One of private equity’s favorite candidates in this year’s congressional elections, Richard Neal, held off a progressive challenger to retain his seat and powerful position as chairman of the House Ways and Means Committee.
Neal’s perch running the committee gives him influence over tax policy, which for private equity means the tax treatment of carried interest. The industry has long struggled to hold off efforts, mostly by Democrats but supported even by President Donald Trump, to tax carried interest at the higher ordinary income rate, rather than as capital gains.
Among Neal’s top 50 largest political donors included individuals or political action committees associated with Blackstone Group, Carlyle Group and the National Venture Capital Association. Blackstone donors contributed $31,800 to Neal’s campaign committee; executives and political action committees associated with Carlyle contributed a combination of $10,600; and a PAC associated with the National Venture Capital Association contributed $12,000, according to data from Open Secrets.
Neal, a member of the House of Representatives since 1989, held off challenger Alex Morse, the former mayor of Holyoke, Massachusetts. Morse had support from progressive groups and politicians, including Rep. Alexandria Ocasio-Cortez, and was viewed by sources as no ally of the financial services industry. Neal will run unopposed in the general election in November.
Democrats’ rising progressive wing preferred to see Rep. Lloyd Doggett, of Texas, as chair of the committee, according to media reports. Rep. Doggett, a member of the Congressional Progressive Caucus, is second in seniority at the full committee and chair of the Ways and Means Health Subcommittee, according to Roll Call.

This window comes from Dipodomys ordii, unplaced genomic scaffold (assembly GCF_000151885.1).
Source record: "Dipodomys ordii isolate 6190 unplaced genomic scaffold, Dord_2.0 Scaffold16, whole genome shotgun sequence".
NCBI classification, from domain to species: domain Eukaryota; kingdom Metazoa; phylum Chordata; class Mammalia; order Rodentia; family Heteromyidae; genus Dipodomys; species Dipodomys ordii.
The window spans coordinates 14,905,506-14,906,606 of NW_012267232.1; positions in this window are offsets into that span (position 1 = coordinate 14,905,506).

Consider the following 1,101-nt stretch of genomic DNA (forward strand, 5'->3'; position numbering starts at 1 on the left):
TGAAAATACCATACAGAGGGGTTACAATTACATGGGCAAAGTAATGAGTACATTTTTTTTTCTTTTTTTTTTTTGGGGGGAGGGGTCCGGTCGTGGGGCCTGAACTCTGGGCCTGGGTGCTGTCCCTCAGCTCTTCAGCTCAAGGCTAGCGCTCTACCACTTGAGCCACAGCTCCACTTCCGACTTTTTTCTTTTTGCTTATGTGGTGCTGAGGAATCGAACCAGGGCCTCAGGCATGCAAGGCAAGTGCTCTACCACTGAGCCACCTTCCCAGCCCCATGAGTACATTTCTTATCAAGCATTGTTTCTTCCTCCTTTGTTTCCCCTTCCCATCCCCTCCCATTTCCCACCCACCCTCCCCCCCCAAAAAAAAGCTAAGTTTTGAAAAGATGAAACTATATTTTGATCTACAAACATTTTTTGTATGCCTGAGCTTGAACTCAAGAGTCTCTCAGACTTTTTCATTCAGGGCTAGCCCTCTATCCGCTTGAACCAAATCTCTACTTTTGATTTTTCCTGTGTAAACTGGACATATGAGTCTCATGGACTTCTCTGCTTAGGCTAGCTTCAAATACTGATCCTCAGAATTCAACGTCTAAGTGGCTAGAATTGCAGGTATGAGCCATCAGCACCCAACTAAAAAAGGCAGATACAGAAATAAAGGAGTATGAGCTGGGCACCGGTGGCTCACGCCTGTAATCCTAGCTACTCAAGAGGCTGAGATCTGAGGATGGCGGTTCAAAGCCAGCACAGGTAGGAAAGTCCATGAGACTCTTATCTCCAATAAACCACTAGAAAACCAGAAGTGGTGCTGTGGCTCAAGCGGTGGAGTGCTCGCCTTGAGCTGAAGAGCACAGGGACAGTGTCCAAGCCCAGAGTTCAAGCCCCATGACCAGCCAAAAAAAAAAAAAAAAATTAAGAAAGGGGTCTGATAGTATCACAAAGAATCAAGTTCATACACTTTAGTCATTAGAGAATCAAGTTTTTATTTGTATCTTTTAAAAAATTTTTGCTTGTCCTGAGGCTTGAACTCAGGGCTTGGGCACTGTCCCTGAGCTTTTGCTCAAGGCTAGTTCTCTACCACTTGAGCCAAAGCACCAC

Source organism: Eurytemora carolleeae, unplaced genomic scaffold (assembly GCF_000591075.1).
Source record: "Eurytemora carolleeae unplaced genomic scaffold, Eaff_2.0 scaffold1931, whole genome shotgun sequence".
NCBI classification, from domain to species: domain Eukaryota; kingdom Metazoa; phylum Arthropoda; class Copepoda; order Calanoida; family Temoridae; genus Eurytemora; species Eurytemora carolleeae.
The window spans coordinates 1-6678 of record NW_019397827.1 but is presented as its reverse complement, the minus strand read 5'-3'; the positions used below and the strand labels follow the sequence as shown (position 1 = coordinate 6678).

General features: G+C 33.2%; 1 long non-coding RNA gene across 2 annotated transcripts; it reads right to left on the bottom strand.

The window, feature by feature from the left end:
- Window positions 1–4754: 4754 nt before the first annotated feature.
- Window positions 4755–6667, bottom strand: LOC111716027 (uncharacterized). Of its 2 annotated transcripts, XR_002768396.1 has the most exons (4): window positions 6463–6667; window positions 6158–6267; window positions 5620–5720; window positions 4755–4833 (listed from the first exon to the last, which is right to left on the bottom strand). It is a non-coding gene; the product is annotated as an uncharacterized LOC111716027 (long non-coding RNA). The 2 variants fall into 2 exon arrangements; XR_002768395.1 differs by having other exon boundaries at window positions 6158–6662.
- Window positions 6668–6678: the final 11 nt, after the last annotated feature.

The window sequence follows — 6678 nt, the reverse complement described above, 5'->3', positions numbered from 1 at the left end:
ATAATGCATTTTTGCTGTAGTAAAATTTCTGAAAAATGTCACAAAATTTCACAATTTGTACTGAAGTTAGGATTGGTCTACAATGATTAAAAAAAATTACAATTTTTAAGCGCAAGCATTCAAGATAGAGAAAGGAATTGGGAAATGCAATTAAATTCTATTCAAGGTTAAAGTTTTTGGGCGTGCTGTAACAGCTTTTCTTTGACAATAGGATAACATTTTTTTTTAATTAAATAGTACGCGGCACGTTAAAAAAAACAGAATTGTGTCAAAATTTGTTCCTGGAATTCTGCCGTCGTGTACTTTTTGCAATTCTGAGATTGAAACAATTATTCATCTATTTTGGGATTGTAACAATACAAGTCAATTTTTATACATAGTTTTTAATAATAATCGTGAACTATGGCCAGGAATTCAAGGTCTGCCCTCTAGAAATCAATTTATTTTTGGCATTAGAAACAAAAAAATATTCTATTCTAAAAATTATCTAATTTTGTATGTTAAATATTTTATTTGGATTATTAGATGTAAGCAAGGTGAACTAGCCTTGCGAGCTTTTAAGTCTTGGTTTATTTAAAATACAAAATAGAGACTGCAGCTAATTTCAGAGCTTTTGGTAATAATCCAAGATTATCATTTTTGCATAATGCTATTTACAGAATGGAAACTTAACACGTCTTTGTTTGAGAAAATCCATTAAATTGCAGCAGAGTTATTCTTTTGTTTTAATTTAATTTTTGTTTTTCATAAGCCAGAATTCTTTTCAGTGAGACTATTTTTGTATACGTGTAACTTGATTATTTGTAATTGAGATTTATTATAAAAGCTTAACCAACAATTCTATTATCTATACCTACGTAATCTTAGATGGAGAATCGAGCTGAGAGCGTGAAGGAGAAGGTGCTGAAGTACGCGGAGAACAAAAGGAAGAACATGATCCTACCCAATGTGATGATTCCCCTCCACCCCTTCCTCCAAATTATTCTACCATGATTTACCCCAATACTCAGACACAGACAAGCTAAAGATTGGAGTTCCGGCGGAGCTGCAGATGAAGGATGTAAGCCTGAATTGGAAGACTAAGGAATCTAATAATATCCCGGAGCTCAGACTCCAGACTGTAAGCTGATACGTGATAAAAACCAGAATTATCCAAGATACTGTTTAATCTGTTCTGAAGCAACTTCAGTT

Doggett supported the Progressive Caucus budget for fiscal 2019, which, among other things, called for taxing profits from investments as ordinary income.
The House of Representatives Ways and Means Committee is the chief tax writing committee in the House of Representatives. Several proposals to change the tax treatment of carried interest have moved through the committee over the years.
Rep. Neal co-sponsored a bill in 2007 to change the tax treatment of carried interest, though he has not signed on as a sponsor for newer efforts to change the way carry is taxed.
Democrats introduced a bill last year called the Carried Interest Fairness Act of 2019 that would treat carry as ordinary income, which is taxed at as much as 37 percent. That compares to the current tax treatment of carry as capital gains, which is capped at 20 percent.
Last year’s proposal was introduced by Sen. Tammy Baldwin of Wisconsin and Rep. Bill Pascrell of New Jersey. Rep. Levin introduced bills in 2007, 2009, 2012, 2015 and 2017 to change the tax treatment of carried interest, but so far the effort has failed.
“Investment fund employees should not pay a lower rate of tax on their compensation for services than other Americans,” Rep. Levin said in a statement in 2007. “These investment managers are being paid to provide a service to their limited partners and fairness requires they be taxed at the rates applicable to service income just as any other American worker.”
Industry lobby group American Investment Council said charging carry as ordinary income could hurt workers.
“Sen. Baldwin and Rep. Pascrell’s discriminatory tax increase has been rejected repeatedly by economists, tax experts, and bipartisan congresses,” said Drew Maloney, president of private equity lobbying group American Investment Council last year. “This bill is a direct assault on capital gains treatment. It would unnecessarily harm entrepreneurs, business owners, endowments, pension funds, and American workers in every state and congressional district in the country.”
No one from Neal’s campaign returned a comment request Thursday.